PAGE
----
NOTE: The following review contains what could be considered explicit spoilers. The film may have raked in all the money, but one must believe that not everyone visiting has seen it. 

"Since New York, everything changed" states an anxious and perturbed Tony Stark. It is a statement I wholeheartedly agree with. The billion dollar blockbuster which was The Avengers showed us just how big Marvel and Disney want to make these comic book franchises. The Avengers may be mostly based within the state of New York, yet in terms of the stakes, you can sense just how high they have become.

The Avengers also brought about a straight headed frothiness often forgotten in this kind of venture; happily reminding us that these comic books can not only manage grandeur but can do so while being bright, breezy and colourful. Iron Man 3 feels rather wearily like two steps back. Now, we have "final" entry that is little too romanced by The Dark Knight than it needs to be. While the second film didn't much the scale of The Dark Knight, so much of Shane Black's screenplay has the tinge of Nolan's adaptation, that the film near loses its own identity. However, there was a good chance of that happening anyway, as Iron Man 3 also harbours an awkward mesh of Disney and ultra violence that comes close to undoing the work that the first two films happily put forth. Yes, that's an admission that I didn't hate the second film.

My main issue with Iron Man 3, stems from its jarring tonal shifts. The film looks set to delve into the more curious aspects of Tony Stark, who is now having nightmares and panic attacks due to the events in New York. Unfortunately, despite the large amount of time Stark spends out of the suit, the film does very little to look at his demons effectively.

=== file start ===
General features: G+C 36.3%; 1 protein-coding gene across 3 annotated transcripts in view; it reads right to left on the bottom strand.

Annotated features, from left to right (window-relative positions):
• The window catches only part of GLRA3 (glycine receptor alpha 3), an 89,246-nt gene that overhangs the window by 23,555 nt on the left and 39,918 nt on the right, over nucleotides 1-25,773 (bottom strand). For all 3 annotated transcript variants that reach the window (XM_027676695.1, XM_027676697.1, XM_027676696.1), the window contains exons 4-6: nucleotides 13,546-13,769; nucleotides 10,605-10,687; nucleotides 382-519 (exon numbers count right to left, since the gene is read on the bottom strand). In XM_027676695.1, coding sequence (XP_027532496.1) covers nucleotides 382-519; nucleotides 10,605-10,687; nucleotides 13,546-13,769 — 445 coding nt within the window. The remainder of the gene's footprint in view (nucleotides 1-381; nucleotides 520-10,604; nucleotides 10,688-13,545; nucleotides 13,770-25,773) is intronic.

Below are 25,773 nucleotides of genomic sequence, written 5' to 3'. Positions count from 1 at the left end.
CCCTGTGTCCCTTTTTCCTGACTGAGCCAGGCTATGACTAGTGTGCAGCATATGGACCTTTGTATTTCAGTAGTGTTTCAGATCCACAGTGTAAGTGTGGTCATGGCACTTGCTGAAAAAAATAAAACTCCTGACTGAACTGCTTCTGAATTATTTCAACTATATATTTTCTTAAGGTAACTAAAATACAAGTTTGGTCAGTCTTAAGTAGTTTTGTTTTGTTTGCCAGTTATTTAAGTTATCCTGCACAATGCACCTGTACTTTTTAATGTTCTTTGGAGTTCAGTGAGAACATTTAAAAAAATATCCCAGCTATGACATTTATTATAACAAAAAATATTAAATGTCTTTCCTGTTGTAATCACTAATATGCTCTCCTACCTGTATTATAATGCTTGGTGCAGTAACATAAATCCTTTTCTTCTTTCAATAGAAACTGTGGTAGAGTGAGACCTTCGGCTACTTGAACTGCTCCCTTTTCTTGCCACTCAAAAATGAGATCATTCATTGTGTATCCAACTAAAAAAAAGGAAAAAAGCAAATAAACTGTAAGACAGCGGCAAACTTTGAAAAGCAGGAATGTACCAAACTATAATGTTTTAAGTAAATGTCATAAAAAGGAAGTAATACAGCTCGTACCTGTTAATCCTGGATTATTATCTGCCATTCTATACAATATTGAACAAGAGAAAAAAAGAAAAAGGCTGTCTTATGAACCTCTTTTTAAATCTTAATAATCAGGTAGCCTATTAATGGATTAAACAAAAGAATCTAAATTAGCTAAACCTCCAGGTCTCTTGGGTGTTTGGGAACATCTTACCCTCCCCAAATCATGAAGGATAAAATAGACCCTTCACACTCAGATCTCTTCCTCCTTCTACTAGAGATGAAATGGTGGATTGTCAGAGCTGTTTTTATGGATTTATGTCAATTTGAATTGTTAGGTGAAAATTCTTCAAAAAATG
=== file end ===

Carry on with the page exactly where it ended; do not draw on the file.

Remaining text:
In fact Stark and friends feel the best of curing what ails him is with ludicrous and abrasive violence. The kill count of the good guys is not only high, but doesn't feel wholly justified when put in consideration to the villains badly realised motives. We should be fine with Iron Man blasting away indiscriminately because he spends lots of time with some latchkey kid during the second act. Stark's Real Steel moments suffer from the same kind of clumsiness that affects Spielberg at his so called worst, and yet due to the "cool" factor that comes with Robert Downley jr, this seems to be bypassed. The jump from Fisher Price my first mechanic to blasting fools with little regard becomes a harsh discourse.

I began to find the whole thing reductive. As a Disney/Marvel franchise feature, going dark could be problematic, but hiring Shane Black makes a clear statement of intent. Black's traits are everywhere for all to see, but are shoved awkwardly into a third feature which had its character under a different arc. One where its character evolved from selfish arms dealer to all into someone who begin to understand the responsibility he held in his blood stained hands. IM3 decides to effectively blast that away for some kick ass action scenes. That said, sky-diving set piece aside, the films spectacle is only intermittently engaging.    

 Iron man is far happier dulling my expectations by messing around with its main villain, The Mandarin. It's understandable that some of the more controversial and prejudiced aspects of the character needed to be exercised, but why after to the blood and sweat are we left with yet another white collar industrialist as the man behind the curtain? The series has cumbersomely come full circle.

On the positive side, the cast are still finely tuned to everything thrown at them. Downley Jr and Paltrow bounce off that fantastic chemistry that makes them such a fun couple to watch. Black's screenplay does much to keep them separate, yet their moments together are still effective. Sir Ben's Kingsley guzzles scenery like toffee and I really can't fault anything Guy Pearce, Don Cheadle or Rebecca Hall have done recently, let alone here.

A lot of the dialogue is snappy and chucklesome and individual moments and scenes hit their mark as you'd expect from a writer of Black's calibre. Yet the entire feature doesn't settle well in the pit of my stomach. As murky as the politics were in Nolan's Dark Knight Rises, the film still managed to fit within its universe of necessary evils and chaos that its characters are meant to inhabit. At least Batman kept it all about the turmoil of Bruce Wayne, Iron Man 3 seems happy to dismiss Stark's relationship and anxiety as fussy, uninteresting and easily micro managed by an 11 year old. That may not bother the cool kids or bean counters, but it gave me food for thought.